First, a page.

SPA CEO comments on Children’s Rights Report 2014

27 November 2014

Any death as a result of suicide is a tragedy. A child who can see no other option other than to end their own life is a tragedy beyond belief.

In recent months, it seems as though we are hearing more and more in the media about our young people killing themselves. But the truth is, we do not have a full picture of the attempts and deaths due to suicide, nor the risk factors contributing to these heartbreaking events. How can we combat what we cannot yet understand?

In the Children’s Rights Report 2014 tabled in Parliament this week, National Children’s Commissioner Megan Mitchell highlighted the need to fully understand the problem of young people and suicide/self harm. That is, making it a priority to develop a national research agenda for them and to look at how we report and use data on suicide and self-harm – all based on the public health model.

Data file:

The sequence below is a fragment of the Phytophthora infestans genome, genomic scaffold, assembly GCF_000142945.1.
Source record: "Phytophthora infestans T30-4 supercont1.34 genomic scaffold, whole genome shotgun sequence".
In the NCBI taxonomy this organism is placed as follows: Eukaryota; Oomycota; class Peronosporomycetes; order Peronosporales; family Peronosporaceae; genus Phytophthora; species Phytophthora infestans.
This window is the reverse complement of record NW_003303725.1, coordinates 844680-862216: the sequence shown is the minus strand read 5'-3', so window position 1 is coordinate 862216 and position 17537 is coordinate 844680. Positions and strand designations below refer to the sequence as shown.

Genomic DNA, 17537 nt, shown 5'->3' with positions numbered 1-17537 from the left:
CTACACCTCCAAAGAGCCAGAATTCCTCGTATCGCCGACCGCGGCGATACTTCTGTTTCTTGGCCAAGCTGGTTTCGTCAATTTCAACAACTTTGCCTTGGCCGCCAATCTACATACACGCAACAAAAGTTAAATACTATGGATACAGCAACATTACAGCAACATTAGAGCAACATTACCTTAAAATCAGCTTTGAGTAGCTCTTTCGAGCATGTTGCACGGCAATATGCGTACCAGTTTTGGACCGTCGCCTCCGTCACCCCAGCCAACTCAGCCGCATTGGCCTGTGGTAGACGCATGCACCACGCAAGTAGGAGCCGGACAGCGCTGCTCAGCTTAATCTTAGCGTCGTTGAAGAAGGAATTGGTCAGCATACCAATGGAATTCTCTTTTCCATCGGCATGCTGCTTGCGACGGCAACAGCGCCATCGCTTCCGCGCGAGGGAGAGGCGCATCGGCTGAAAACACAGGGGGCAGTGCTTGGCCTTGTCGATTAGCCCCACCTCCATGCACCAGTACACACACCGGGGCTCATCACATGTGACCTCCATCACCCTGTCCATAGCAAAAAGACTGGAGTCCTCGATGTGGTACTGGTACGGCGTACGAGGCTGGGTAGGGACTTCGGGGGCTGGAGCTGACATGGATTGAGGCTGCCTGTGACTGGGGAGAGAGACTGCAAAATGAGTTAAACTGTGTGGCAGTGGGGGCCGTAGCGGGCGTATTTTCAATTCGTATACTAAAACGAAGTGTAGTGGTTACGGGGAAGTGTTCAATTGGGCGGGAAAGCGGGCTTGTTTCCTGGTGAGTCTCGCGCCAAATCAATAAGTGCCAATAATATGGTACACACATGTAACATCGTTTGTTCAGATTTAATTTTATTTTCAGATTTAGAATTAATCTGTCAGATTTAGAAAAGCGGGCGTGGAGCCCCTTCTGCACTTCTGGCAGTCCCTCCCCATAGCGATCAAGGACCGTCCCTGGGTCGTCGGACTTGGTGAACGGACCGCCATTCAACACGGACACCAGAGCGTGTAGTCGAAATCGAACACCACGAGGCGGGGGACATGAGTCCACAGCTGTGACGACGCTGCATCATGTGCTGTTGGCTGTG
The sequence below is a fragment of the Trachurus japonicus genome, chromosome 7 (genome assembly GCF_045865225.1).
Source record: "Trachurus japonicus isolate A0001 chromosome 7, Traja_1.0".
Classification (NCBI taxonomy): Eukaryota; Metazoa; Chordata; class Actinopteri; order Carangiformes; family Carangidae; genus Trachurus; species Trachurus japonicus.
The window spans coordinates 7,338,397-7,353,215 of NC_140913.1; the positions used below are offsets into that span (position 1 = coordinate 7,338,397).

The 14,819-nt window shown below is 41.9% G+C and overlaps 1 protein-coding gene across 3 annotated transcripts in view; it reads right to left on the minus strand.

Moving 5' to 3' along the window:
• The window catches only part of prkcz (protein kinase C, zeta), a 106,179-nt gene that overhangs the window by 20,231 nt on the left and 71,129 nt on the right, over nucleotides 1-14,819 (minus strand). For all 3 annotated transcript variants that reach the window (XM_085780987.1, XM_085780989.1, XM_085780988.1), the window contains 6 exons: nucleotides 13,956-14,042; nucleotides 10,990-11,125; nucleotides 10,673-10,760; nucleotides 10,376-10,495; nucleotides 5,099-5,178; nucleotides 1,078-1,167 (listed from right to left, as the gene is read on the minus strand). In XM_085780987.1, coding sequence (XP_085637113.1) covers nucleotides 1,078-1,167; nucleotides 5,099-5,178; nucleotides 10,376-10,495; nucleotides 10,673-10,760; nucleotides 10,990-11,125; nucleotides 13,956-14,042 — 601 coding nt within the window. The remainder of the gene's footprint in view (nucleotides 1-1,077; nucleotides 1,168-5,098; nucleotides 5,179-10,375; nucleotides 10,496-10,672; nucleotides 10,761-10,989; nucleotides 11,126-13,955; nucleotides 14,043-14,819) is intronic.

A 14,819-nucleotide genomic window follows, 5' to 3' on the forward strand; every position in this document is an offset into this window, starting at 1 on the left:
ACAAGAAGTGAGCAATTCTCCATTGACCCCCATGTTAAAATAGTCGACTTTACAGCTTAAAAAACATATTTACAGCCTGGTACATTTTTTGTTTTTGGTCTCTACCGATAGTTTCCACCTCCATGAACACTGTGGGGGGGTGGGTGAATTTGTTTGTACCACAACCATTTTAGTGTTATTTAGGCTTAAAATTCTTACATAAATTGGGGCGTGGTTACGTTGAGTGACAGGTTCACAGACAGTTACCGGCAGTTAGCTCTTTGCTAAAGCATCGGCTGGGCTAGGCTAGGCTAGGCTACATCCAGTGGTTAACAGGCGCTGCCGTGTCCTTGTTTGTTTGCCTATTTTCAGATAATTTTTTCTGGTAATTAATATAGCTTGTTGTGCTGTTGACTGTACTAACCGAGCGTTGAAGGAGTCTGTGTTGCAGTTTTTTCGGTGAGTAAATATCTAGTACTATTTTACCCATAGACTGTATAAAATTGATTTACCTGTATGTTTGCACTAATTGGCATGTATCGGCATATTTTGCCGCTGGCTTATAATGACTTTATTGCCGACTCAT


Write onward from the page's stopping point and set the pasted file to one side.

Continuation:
Suicide Prevention Australia, as convenor of the National Coalition for Suicide Prevention, wholeheartedly supports these recommendations and I am particularly pleased to see them so closely aligned to work currently underway by SPA and the National Coalition for Suicide Prevention.

Two of the projects being facilitated by Suicide Prevention Australia that can contribute to delivering against these recommendations include:

  • Development of a National Research Action Plan (to be launched on World Suicide Prevention Day 10 September 2015)
  • Development of a National Minimum Data Set for recording of suicide deaths as part of the work of the National Committee for Standardised Reporting on Suicide

In addition to the recommendations put forward in the report, I would like to emphasise just how important it is to include diversity in our approaches as well as amplifying the voices of lived experience, as highlighted in the National Coalition for Suicide Prevention’s recent response to the World Health Organisation World Suicide Report.

More on The National Coalition for Suicide Prevention

More on The National Committee for Standardised Reporting on Suicide (NCSRS)

Download the Children’s Rights Report 2014

Best wishes
Sue Murray


1 September 2014
Convenor of National Coalition for Suicide Prevention and CEO of peak body, Suicide Prevention Australia, Sue Murray, says of the paper released on 10 September 2014 (World Suicide Prevention Day): “In Australia, we see excellence in suicide prevention but mostly in isolation.